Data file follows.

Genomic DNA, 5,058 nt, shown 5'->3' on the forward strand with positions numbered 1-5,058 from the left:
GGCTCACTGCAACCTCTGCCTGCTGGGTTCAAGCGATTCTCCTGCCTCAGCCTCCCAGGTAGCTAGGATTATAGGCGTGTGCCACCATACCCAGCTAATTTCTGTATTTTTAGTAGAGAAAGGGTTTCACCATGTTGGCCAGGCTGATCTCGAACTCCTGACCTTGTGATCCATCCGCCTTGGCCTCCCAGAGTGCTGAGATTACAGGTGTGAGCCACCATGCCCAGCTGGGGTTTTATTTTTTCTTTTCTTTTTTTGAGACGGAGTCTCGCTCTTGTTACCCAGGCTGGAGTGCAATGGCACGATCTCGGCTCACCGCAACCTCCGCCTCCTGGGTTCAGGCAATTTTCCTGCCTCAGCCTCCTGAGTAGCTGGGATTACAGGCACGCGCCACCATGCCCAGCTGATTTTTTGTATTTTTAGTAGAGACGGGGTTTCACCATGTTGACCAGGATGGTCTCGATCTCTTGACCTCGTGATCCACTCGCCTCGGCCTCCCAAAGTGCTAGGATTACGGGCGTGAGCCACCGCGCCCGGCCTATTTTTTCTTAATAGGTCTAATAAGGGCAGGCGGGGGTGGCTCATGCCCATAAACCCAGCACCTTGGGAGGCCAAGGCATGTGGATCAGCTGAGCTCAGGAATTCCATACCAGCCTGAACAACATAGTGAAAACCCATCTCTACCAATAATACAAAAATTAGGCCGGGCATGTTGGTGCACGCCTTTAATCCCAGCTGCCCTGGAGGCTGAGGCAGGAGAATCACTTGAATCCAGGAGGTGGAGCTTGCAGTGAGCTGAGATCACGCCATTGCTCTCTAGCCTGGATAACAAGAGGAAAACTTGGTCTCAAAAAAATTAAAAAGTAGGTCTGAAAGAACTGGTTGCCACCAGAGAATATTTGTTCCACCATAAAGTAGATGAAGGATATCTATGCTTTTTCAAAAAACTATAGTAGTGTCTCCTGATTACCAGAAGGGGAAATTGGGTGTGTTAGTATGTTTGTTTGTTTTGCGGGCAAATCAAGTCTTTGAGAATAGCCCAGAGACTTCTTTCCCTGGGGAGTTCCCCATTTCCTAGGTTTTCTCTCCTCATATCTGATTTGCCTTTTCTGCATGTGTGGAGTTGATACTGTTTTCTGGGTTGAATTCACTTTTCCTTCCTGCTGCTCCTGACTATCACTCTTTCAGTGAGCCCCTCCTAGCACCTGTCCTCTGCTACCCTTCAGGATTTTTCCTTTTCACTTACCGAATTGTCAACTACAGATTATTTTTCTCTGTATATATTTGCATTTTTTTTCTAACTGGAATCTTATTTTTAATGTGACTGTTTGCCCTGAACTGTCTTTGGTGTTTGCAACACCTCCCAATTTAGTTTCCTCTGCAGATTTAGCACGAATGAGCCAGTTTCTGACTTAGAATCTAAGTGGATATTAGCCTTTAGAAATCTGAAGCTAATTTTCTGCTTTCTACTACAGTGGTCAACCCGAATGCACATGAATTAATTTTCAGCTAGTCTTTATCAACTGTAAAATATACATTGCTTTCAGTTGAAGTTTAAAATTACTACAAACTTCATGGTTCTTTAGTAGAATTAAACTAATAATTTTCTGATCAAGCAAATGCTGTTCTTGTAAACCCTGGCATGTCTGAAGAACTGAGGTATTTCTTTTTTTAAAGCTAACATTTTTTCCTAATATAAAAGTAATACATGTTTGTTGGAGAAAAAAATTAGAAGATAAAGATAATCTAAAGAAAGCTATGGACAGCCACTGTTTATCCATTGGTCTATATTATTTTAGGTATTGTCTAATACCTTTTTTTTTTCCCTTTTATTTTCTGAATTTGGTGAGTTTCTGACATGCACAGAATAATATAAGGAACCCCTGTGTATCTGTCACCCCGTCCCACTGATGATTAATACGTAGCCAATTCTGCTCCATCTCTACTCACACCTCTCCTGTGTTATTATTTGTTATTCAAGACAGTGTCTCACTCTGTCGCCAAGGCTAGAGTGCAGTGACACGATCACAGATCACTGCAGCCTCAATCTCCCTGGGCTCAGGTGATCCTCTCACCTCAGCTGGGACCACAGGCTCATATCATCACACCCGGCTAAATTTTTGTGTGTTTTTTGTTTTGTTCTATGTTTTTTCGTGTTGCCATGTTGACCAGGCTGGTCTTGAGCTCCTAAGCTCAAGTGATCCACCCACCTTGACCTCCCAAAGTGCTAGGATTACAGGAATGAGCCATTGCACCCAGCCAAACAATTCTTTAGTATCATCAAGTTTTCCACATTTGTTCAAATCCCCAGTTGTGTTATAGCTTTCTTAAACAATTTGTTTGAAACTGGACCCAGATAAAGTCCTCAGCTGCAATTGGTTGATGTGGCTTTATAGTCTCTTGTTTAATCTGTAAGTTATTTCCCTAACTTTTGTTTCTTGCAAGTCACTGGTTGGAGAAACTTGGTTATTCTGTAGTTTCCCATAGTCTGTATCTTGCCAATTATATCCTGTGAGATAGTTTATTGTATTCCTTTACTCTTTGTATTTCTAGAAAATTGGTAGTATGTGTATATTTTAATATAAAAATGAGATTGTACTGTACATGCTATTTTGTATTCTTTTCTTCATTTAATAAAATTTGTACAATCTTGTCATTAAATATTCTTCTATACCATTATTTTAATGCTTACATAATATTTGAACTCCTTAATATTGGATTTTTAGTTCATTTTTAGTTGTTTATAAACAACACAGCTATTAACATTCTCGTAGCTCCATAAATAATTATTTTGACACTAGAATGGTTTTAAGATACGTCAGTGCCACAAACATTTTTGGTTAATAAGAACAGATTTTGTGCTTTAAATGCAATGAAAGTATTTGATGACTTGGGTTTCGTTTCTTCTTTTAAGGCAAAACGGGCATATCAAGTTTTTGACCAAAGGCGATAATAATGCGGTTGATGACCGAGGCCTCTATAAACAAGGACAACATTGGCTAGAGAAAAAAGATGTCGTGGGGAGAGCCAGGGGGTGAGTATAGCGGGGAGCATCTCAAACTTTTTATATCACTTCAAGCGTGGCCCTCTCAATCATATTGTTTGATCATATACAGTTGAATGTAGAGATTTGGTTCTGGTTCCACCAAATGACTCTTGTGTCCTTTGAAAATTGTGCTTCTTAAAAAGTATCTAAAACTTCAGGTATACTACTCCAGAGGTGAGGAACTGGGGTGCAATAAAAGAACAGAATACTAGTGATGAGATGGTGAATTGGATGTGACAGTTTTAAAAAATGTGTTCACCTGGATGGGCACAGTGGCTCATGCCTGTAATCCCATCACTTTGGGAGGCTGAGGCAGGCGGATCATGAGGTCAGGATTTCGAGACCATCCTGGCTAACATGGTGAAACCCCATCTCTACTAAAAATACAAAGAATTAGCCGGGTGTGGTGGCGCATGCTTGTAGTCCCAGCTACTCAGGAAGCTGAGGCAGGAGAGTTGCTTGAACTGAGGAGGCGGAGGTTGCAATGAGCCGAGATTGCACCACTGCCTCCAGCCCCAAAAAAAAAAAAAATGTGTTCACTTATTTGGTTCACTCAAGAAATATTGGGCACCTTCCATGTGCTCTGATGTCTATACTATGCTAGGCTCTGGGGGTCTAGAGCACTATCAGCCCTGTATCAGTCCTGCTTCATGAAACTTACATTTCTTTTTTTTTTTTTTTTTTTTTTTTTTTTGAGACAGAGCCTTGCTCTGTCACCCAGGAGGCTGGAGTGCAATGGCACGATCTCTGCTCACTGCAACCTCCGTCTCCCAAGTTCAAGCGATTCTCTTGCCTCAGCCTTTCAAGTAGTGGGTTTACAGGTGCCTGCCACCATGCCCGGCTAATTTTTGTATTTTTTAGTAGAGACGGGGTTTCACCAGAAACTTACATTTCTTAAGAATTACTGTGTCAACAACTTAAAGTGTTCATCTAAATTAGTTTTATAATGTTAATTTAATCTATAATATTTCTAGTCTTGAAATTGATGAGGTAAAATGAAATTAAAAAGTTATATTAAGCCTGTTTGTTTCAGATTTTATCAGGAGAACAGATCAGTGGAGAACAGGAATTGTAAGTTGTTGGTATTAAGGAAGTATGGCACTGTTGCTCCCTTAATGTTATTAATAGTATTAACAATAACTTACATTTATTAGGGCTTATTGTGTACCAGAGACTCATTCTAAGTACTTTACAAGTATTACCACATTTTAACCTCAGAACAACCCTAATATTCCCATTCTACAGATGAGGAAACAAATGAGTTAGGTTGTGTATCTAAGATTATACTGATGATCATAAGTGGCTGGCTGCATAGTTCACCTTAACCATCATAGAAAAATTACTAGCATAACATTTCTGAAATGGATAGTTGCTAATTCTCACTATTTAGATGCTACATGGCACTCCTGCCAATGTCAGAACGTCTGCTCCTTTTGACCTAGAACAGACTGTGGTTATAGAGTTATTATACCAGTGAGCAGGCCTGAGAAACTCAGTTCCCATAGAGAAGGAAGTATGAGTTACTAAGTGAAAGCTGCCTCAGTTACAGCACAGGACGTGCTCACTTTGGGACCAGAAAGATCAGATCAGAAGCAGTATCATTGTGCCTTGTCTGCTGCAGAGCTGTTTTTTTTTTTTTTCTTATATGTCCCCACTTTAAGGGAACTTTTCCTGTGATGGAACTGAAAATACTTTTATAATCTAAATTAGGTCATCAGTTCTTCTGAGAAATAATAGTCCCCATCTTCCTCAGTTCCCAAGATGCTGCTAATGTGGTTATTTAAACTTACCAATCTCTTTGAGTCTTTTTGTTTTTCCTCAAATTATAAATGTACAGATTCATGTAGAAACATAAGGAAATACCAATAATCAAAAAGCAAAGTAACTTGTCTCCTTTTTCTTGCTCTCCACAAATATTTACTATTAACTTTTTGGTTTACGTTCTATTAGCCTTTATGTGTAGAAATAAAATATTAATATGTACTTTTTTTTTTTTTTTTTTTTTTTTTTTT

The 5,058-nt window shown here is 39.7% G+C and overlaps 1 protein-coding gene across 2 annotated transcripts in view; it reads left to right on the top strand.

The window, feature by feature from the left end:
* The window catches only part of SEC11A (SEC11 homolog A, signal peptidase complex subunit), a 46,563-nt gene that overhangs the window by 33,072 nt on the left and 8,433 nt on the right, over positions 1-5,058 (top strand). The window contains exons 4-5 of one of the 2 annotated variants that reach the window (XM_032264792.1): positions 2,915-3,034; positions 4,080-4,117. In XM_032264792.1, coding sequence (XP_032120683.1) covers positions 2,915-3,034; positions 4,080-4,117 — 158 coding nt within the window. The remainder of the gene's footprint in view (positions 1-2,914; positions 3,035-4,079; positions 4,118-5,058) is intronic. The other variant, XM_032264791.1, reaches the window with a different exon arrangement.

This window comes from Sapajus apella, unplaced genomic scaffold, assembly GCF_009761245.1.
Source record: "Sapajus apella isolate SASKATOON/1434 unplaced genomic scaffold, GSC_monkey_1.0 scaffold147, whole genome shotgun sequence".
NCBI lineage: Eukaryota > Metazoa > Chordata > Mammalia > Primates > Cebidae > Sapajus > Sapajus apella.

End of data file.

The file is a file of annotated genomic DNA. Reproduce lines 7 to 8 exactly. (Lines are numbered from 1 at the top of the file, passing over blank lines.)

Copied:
Source record: "Sapajus apella isolate SASKATOON/1434 unplaced genomic scaffold, GSC_monkey_1.0 scaffold147, whole genome shotgun sequence".
NCBI lineage: Eukaryota > Metazoa > Chordata > Mammalia > Primates > Cebidae > Sapajus > Sapajus apella.